(Rostam Batmanglij '06CC, Ezra Koenig '06CC, Chris Tomson '06CC, Chris Baio '07CC)
The band members met while enrolled at Columbia College, beginning with a rap collaboration between Koenig and Tomson. The band chose the name "Vampire Weekend" from the title of a short film project Koenig worked on during the summer between freshman and sophomore years in college. They began playing shows around Columbia University, starting with a battle of the bands at Lerner Hall. After graduating from college, the band self-produced their debut album while simultaneously working full-time jobs. Their third album, Modern Vampires of the City, won the Grammy for Best Alternative Music Album.
Here's the official music video for the song that put them on the map:
AJ (aka Kim Jaeseop '16GS)
AJ, who often goes unrecognized on Columbia's campus, is a superstar back home in South Korea as a member of the K-pop band U-KISS.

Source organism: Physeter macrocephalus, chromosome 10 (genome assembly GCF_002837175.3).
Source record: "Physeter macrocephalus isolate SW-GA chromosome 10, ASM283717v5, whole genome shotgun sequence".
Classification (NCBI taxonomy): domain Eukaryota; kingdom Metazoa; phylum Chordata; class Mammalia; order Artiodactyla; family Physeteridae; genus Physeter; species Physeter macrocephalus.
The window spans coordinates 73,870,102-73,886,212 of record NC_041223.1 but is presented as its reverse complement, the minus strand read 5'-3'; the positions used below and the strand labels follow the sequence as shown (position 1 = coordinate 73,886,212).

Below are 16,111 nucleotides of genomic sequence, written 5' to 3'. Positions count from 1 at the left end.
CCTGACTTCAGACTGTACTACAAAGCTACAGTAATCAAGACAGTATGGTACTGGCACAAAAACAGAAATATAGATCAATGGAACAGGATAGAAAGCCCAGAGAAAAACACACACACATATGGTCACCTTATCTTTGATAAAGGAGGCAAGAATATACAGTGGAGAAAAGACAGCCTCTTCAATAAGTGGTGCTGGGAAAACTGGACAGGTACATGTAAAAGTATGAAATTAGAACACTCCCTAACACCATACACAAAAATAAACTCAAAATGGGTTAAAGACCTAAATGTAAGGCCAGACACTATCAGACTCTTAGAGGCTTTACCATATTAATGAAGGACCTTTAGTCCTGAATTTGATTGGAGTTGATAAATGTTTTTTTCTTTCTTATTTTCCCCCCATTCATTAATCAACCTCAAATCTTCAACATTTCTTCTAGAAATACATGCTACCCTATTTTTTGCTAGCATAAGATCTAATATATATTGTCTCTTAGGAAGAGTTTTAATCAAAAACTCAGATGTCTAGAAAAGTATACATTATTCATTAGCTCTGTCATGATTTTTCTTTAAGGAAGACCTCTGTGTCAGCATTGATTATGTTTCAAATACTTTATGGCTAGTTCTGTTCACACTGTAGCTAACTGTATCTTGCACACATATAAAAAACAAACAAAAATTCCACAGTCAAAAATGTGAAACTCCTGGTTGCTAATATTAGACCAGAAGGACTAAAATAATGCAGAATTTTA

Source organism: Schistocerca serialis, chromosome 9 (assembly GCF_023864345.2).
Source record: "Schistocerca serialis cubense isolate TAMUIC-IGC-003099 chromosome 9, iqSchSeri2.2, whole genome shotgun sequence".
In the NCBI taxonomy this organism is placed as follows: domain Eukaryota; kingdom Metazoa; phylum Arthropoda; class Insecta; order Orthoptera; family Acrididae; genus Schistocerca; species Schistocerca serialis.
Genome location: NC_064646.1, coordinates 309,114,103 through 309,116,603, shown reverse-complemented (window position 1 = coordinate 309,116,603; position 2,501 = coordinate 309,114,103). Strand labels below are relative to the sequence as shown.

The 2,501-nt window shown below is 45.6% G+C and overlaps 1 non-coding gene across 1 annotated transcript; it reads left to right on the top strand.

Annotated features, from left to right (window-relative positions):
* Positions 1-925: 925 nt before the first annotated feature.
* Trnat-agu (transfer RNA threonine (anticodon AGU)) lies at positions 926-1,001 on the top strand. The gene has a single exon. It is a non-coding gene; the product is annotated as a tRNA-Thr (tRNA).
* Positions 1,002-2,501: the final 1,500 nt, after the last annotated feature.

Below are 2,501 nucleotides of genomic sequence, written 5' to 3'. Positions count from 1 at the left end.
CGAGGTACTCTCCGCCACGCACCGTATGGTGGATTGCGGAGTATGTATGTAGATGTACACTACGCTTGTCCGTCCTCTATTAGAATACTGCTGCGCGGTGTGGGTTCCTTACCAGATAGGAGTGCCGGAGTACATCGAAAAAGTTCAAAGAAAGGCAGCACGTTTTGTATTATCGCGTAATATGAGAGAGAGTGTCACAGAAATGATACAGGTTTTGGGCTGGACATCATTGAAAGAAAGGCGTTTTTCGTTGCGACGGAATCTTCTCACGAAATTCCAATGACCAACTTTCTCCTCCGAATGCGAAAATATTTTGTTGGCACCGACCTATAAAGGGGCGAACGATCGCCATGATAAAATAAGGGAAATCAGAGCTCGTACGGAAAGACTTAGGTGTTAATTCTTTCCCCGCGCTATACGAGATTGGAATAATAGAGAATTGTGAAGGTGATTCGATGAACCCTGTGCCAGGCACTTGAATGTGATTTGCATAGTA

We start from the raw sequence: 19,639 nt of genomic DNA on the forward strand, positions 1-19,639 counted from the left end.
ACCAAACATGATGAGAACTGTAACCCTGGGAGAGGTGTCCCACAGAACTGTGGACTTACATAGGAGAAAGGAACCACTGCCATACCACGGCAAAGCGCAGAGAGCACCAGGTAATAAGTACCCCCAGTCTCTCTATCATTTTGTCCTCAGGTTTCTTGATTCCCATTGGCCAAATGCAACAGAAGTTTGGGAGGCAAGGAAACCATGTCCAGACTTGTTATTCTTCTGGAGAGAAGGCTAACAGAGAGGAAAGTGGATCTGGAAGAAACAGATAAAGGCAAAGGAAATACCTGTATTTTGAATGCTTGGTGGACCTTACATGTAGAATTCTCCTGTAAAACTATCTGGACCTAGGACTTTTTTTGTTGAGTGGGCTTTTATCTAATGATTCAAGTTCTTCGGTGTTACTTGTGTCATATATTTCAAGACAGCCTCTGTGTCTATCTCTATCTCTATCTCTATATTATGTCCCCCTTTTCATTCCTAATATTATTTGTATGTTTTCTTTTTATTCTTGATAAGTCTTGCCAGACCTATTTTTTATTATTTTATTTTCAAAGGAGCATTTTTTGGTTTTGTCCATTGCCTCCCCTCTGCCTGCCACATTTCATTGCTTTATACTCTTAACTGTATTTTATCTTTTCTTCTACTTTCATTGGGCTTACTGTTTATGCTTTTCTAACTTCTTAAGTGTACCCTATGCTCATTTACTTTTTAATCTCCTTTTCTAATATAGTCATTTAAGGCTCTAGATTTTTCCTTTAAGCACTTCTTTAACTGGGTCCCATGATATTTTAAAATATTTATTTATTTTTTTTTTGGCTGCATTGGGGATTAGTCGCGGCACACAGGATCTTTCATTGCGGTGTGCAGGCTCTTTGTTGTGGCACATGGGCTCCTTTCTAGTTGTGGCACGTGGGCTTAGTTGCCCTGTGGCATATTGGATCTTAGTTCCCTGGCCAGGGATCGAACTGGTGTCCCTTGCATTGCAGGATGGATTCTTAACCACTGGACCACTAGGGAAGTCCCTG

"The pro is that I can experience the best of both worlds, but the con would be the confusion," AJ told the New York Post in 2014. "I am kind of confused on my identity. But since I chose this life, though it is difficult, I have to deal with it."
Here's one of U-KISS's most popular music videos (Seriously. Check out the YouTube views):
Can't get enough Columbia music? Check out this comprehensive playlist of music by Columbia alumni (and even those who attended Columbia but did not graduate):